matt@wheaty.net,或者 http://www.wheaty.net

摘自 <Microsoft System Journal>2000年2月刊

附原版文档:
In the December 1998 issue of MSJ, Jeffrey Richter and I wrote dueling columns on the DelayLoad feature of the Microsoft® Visual C++® 6.0 linker. The fact that both Jeff and I jumped on this topic is testimony to how cool this feature is. Unfortunately, I still find people who don't know anything about DelayLoad or they think it's some feature that's available only in the latest version of Windows NT®.
For starters, let me scream from the highest rooftop that DelayLoad is not an operating system feature. It works on any Win32
®-based system. With that off my chest, I'll demonstrate this month's utility, DelayLoadProfile, which makes it almost trivial to determine whether your program can benefit from DelayLoad. As I'll show, even some of Microsoft's own programs can benefit from it.

A Quick Review
If you're wondering "What's this thing Matt's gone off the deep end over?" a quick recap of DelayLoad is in order. Here's how it works. Normally, when calling an imported function in a DLL, the linker adds information about the imported DLL and function to your executable. Collectively, the information for all the imported functions is known as the imports section.
The Win32 loader scans through the imports section at load time and loads each DLL. For each DLL loaded, the loader iterates through all the imported functions and locates their addresses in the imported DLL. These addresses are written back to the imports section in a location known as the Import Address Table (IAT). A simple way to think of an IAT is as an array of function pointers. When calling an imported function, the call uses one of the function pointers from the IAT.
How does the picture change with DelayLoad? When you specify DelayLoad for a DLL, the linker doesn't emit the usual data it would put in the imports section. Instead, it generates a small stub for each DelayLoad imported function. This stub points to the imported DLL and function name. Upon calling an imported function for the first time, the stub calls LoadLibrary to load the DLL. Next, it calls GetProcAddress to get the address of the called function. Finally, the stub overwrites part of itself so that subsequent calls to the function go directly to the target code.
What I've just described is a slight simplification. In reality, the stub is a small bit of code that calls a routine statically linked into your executable. This routine resides in DELAYIMP.LIB, which must be included in the list of libraries that the linker uses. Also, the stubs and DELAYIMP.LIB code are smart enough to call LoadLibrary only the first time a function in the DLL is used. Subsequent calls to other functions in the same DelayLoad imported DLL don't call LoadLibrary.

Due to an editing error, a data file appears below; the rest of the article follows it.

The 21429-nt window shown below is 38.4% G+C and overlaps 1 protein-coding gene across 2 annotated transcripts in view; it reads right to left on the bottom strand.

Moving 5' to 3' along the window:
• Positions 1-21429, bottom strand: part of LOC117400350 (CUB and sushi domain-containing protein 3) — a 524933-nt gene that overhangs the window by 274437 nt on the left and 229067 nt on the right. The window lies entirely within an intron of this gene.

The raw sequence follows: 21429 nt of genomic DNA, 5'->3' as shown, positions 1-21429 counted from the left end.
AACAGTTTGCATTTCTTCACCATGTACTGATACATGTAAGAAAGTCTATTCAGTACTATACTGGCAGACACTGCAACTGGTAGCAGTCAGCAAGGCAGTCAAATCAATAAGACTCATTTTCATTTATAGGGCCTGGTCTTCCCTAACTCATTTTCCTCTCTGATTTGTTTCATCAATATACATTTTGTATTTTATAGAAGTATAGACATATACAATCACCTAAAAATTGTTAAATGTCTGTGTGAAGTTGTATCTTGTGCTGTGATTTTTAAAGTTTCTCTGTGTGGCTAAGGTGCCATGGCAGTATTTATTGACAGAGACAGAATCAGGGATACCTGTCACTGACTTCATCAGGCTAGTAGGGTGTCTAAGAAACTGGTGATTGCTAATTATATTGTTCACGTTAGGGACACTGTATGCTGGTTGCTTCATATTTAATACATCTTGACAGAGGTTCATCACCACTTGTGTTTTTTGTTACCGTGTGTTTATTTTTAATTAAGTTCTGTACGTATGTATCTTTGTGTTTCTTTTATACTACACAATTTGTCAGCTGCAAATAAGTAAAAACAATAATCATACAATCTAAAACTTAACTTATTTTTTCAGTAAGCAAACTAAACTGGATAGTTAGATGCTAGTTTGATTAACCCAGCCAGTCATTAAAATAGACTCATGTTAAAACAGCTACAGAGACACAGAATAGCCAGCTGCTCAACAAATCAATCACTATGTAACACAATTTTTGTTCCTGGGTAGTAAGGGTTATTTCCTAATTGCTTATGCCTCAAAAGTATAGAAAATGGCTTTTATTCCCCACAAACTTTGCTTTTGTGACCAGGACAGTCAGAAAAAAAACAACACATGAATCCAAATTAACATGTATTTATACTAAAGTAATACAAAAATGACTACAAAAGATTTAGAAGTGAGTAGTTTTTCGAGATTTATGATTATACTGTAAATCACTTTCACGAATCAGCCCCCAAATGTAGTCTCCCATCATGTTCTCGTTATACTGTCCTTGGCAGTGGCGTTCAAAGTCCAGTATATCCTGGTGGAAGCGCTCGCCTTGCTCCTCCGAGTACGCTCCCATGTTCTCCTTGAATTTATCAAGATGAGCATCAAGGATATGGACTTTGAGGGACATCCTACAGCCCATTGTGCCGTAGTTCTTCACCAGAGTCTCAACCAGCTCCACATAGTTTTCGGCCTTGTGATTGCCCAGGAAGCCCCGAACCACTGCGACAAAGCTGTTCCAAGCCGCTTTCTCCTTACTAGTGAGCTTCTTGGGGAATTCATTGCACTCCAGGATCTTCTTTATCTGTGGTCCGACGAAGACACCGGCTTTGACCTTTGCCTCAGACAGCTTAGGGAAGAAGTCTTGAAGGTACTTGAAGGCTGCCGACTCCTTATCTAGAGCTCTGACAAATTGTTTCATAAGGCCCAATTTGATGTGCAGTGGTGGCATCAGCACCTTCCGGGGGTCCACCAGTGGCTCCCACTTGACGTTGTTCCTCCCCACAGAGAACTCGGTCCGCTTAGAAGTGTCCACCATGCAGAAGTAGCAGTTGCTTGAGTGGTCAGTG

All things considered, DelayLoad doesn't add much time or space overhead compared to importing the DLL the usual way. Calling LoadLibrary is only slightly less efficient than letting the Win32 loader load the DLL. Likewise, calling GetProcAddress once for each DelayLoad imported function is only slightly slower than having the Win32 loader locate the imported functions at startup.
However, the benefits of DelayLoad can easily make up for these small speed penalties. For starters, if you never call a function in a DelayLoad imported DLL, the DLL isn't loaded in the first place. This comes in handy more often than you may think. Consider the situation in which you have printing code in your program. If the user doesn't print something during a program session, you've loaded WINSPOOL.DRV for no reason. In this case, using DelayLoad is actually faster since you never loaded and initialized WINSPOOL.DRV.
Another benefit of using DelayLoad is that you avoid calling APIs that are not available on one of your target platforms. For instance, say you want to call AnimateWindow, which is supported in Windows
® 98 and Windows 2000, but not Windows 95 or Windows NT 4.0. If you were to call AnimateWindow the usual way, your code wouldn't load on the earlier platforms. However, with DelayLoad you can make a runtime check of which operating system you're on and only call AnimateWindow if it's supported. There's no need for you to muck up your code with calls to LoadLibrary and GetProcAddress.
Using DelayLoad is incredibly easy. Once you know which DLLs you want to use DelayLoad with, simply add /DELAYLOAD:DLLNAME, where DLLNAME is the name of the DLL. You'll also need to add DELAYIMP.LIB to the linker's library list, and you'll still need the original import library, for example, SHELL32.LIB. Putting everything together, to DelayLoad against SHELL32.DLL your linker line would need the following:


 SHELL32.LIB /DELAYLOAD:SHELL32.DLL DELAYIMP.LIB
Unfortunately, the Visual Studio® 6.0 IDE doesn't have an easy way for you to specify DelayLoading for DLLs. In Visual Studio 6.0, you'll have to add the /DELAYLOAD:XXX command-line fragment manually to the Project Settings | Link | Project Options edit field.

When to Use DelayLoad